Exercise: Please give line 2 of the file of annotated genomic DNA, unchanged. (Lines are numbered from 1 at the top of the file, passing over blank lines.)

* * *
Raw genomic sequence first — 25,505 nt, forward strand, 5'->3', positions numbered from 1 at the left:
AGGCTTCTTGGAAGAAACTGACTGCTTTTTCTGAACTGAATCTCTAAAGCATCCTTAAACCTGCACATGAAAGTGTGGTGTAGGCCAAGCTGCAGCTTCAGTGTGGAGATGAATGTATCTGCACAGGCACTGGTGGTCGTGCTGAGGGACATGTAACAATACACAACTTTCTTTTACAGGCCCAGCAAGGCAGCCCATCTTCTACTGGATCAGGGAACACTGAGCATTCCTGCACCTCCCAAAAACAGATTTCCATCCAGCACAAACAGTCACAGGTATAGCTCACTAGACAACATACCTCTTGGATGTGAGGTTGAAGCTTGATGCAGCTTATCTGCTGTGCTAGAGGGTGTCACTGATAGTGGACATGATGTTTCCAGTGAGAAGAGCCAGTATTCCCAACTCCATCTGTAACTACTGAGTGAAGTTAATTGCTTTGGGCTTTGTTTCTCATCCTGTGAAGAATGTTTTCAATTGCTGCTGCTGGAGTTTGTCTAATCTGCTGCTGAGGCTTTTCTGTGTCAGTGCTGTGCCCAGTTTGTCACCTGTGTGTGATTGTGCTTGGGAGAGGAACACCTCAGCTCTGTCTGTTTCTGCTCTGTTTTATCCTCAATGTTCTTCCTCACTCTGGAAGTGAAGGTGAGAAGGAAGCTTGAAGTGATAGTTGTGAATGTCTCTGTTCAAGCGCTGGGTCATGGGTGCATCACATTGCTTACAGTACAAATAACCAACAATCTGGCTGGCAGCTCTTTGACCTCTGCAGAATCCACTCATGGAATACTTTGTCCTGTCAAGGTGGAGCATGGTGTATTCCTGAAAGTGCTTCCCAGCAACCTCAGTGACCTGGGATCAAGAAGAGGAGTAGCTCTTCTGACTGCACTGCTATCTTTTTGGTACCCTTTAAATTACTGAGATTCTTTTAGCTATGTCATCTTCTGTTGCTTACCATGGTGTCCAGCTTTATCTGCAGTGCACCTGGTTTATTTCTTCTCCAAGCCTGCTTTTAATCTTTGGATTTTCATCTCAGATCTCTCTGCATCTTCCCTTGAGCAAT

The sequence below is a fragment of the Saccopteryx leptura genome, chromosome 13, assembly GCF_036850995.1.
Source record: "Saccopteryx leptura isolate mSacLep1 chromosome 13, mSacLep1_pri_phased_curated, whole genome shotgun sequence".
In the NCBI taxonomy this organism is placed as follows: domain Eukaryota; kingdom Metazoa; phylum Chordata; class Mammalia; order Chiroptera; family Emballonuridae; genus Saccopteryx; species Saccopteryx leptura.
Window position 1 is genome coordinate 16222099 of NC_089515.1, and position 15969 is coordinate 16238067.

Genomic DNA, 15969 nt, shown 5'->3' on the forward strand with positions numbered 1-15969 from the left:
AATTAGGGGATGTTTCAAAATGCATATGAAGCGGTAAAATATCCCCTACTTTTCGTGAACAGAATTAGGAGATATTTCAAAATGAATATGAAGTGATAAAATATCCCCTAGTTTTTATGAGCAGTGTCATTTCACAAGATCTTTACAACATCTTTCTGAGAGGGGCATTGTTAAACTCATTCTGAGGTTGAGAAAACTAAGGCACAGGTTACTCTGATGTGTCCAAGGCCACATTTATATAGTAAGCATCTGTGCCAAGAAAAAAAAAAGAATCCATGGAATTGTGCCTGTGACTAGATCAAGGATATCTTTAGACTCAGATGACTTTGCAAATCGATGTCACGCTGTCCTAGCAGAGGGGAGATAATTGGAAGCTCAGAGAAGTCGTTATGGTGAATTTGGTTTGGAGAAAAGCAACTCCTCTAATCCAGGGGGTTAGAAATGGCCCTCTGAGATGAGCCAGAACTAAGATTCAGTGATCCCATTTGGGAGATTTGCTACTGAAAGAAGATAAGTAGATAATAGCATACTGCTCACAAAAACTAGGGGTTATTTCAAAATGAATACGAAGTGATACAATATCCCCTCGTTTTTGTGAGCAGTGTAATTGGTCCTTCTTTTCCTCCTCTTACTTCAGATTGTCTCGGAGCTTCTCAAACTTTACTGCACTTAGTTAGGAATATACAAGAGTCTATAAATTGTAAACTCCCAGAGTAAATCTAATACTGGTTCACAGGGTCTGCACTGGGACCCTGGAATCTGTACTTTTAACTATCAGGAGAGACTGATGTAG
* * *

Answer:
AGGCTTCTTGGAAGAAACTGACTGCTTTTTCTGAACTGAATCTCTAAAGCATCCTTAAACCTGCACATGAAAGTGTGGTGTAGGCCAAGCTGCAGCTTCAGTGTGGAGATGAATGTATCTGCACAGGCACTGGTGGTCGTGCTGAGGGACATGTAACAATACACAACTTTCTTTTACAGGCCCAGCAAGGCAGCCCATCTTCTACTGGATCAGGGAACACTGAGCATTCCTGCACCTCCCAAAAACAGATTTCCATCCAGCACAAACAGTCACAGGTATAGCTCACTAGACAACATACCTCTTGGATGTGAGGTTGAAGCTTGATGCAGCTTATCTGCTGTGCTAGAGGGTGTCACTGATAGTGGACATGATGTTTCCAGTGAGAAGAGCCAGTATTCCCAACTCCATCTGTAACTACTGAGTGAAGTTAATTGCTTTGGGCTTTGTTTCTCATCCTGTGAAGAATGTTTTCAATTGCTGCTGCTGGAGTTTGTCTAATCTGCTGCTGAGGCTTTTCTGTGTCAGTGCTGTGCCCAGTTTGTCACCTGTGTGTGATTGTGCTTGGGAGAGGAACACCTCAGCTCTGTCTGTTTCTGCTCTGTTTTATCCTCAATGTTCTTCCTCACTCTGGAAGTGAAGGTGAGAAGGAAGCTTGAAGTGATAGTTGTGAATGTCTCTGTTCAAGCGCTGGGTCATGGGTGCATCACATTGCTTACAGTACAAATAACCAACAATCTGGCTGGCAGCTCTTTGACCTCTGCAGAATCCACTCATGGAATACTTTGTCCTGTCAAGGTGGAGCATGGTGTATTCCTGAAAGTGCTTCCCAGCAACCTCAGTGACCTGGGATCAAGAAGAGGAGTAGCTCTTCTGACTGCACTGCTATCTTTTTGGTACCCTTTAAATTACTGAGATTCTTTTAGCTATGTCATCTTCTGTTGCTTACCATGGTGTCCAGCTTTATCTGCAGTGCACCTGGTTTATTTCTTCTCCAAGCCTGCTTTTAATCTTTGGATTTTCATCTCAGATCTCTCTGCATCTTCCCTTGAGCAAT